Revisiting Spilled Milk Management

    October 23, 2006

Spilled milk management is the mindset among many managers and business owners of failing to move beyond a business problem.

Whether a minor setback, or a major company threatening disaster, the response remains the same. Instead of seeking solutions, the spilled milk mindset manager can only focus on what went wrong. As the old saying goes, “Don’t cry over spilled milk”.

Unfortunately, the logical step of solving the problem is all too often beyond the grasp of the manager who possesses the spilled milk focus. Obsessing over the problem and wishful thinking that it should never have happened is this manager’s stock in trade. Missing from their worldview is the fact that disasters happen, and once they occur, the best course of action is to do something about remedying the situation. Instead, the narrowly focussed manager will spend his or her time hand wringing, and watching the milk create an even larger mess to clean up.

Rob May at Business Pundit presents a typical exchange between a spilled milk focussed manager and another employee who is attempting to find a solution.

Rob writes:

There are two ways to respond. The first is what many people do – cry over the spilled milk. The second, is to accept it and move on. Managers that embrace the first option don’t deal well with employees that embrace the second. You end up with situations like this…

Manager: Well what do we do now?

Employee: We can do one of three things (explains all 3 options).

Manager: I just wished this hadn’t happened.

Employee: Yes I understand, but that is irrelevant.

Manager: Yeah, I know… but I just… why did this happen?

Employee: I don’t know. We didn’t see it coming, but we have to react. We have to do something.

Manager: I’ll have to think about it. I just can’t believe this happened.

The whole time, the manager’s mind is obsessing about the problem, and can’t stop to focus on the solution. The manager becomes so aggravated that, as a result, the problem isn’t solved in a timely fashion. Every discussion about the problem revolves around the manager explaining to people how she can’t believe this actually happened.

Rob offers sound advice for employees of spilled milk managers:

If you work for a spilled milk manager, my suggestion is that you convince them to move on by pointing out that you can analyze the problem at a later date, devote more resources to it, and understand why it happened and how you missed it.

The manager who can’t look past the issue is doing the organization a disservice. By failing to understand that what’s done is done, and can’t be changed by wishing it away, the manager is failing at the task of problem solving.

Rob suggests telling the manager that the problem can be analyzed at a future date. The danger of this approach is the manager will retreat even farther into the lament for unnattainable perfection. The net result for the organization could be operations brought to a complete standstill.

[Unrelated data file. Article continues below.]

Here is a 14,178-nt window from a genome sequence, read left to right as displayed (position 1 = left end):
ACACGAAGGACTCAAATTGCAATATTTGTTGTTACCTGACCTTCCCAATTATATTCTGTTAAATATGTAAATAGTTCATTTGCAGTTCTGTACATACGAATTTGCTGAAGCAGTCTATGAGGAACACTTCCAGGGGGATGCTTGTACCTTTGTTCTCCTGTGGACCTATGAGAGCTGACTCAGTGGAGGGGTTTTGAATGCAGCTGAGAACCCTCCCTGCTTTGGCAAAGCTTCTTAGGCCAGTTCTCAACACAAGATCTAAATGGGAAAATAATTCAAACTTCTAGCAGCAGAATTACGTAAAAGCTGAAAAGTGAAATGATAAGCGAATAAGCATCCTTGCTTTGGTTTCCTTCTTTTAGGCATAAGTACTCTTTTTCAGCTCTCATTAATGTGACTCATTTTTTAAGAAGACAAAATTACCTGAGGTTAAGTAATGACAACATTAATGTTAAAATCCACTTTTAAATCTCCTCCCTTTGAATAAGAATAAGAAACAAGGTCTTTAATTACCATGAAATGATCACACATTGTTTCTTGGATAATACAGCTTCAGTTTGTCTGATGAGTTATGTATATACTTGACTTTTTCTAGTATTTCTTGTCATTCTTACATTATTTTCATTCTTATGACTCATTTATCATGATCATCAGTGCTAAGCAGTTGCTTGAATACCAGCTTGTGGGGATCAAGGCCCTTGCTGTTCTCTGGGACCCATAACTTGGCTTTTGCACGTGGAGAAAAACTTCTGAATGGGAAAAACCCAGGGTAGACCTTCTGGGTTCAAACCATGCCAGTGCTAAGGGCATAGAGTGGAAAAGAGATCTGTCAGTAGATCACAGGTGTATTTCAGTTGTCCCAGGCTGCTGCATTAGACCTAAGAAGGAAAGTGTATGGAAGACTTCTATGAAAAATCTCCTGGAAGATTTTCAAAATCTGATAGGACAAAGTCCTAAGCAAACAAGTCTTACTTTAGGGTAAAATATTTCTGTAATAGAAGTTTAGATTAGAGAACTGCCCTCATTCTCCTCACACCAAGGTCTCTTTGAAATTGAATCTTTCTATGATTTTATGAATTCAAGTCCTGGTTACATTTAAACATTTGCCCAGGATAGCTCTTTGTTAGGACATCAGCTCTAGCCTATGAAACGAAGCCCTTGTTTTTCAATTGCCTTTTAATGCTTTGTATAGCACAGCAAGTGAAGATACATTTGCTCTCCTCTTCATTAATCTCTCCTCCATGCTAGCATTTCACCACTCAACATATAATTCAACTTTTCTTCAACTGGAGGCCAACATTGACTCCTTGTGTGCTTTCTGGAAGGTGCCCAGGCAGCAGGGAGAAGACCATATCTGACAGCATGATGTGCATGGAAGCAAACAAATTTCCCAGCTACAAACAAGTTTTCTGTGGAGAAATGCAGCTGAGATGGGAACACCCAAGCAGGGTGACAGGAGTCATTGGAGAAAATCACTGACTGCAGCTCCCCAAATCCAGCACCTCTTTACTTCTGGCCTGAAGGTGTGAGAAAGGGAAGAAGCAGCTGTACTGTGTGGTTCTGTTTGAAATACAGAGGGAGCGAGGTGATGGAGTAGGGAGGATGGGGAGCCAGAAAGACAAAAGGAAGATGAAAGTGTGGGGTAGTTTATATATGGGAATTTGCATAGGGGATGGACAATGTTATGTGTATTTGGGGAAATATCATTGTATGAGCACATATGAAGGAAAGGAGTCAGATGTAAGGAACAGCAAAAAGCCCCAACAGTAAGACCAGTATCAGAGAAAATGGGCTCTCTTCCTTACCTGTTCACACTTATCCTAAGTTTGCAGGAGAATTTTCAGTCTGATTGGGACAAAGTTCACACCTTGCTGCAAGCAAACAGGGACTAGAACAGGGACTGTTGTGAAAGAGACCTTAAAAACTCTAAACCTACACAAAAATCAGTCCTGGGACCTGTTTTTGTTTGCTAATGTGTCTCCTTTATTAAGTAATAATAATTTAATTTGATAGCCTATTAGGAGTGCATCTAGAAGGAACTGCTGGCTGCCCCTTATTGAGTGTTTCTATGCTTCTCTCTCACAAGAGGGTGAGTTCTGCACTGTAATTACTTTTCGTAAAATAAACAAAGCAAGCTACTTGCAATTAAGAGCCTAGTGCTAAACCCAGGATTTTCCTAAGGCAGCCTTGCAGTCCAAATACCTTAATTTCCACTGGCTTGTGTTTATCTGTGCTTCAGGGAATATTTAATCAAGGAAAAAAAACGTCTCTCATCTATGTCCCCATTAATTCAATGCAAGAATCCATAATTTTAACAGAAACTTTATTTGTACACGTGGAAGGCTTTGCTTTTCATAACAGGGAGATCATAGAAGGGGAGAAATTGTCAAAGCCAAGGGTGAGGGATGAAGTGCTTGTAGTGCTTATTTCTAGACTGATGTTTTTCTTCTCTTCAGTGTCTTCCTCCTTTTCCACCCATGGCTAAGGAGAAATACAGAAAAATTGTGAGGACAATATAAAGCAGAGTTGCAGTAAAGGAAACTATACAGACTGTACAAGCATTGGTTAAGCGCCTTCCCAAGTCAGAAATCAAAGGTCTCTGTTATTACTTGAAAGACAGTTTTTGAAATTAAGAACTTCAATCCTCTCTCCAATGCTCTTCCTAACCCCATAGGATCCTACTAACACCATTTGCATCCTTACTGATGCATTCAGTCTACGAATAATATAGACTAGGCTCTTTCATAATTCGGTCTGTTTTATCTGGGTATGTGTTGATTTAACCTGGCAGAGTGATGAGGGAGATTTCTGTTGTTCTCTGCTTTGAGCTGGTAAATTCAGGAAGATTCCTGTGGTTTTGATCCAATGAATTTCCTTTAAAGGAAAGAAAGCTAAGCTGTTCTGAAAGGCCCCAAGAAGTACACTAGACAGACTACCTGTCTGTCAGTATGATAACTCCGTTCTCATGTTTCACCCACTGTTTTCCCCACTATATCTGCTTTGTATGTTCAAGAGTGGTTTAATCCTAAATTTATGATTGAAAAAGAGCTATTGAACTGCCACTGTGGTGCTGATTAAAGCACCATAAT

Spilled milk managers seek control, and are often micromanagers to the extreme. They are also seldom risk takers or innovators. To them, the concept of fresh ideas is an invitation to disaster. Creative thinkers are not held in high regard by this sort of management personality. Indeed, the imaginative employee will be urged to leave the organization entirely. Fear of loss can be a powerful disincentive to change, even though the business climate is in a constant state of flux.

The hand wringing manager is often paralyzed into complete inaction by a wrong turn in a carefully laid out plan. As a result, they are often unable to make decisions leading to potential profits as they are nagged by that fear of loss. All too often, that concern that all will be lost is a self fulfilling prophecy. The concern that an idea will fail will almost guarantee disaster. Resources given to the project will be insufficient in terms of money, time, and personnel. The starved program will then begin life with two strikes already against its success.

Many times the final approval will be given much too late to capitalize on any early entry advantage. At the same time, staff will not be given the opportunity to provide innovation or initiative. Instead, a keep your head down company culture will evolve. In such organizations, mistakes mean termination, so no one dares take responsibility for anything. When the milk inevitably is spilled over the floor, all that is left is the assignment of blame.

Don’t let your organization become a spilled milk oriented management model of inaction.

Let innovation and creative problem solving be your company watchwords. That milk won’t stay on the floor for long, if it ever arrives there at all.

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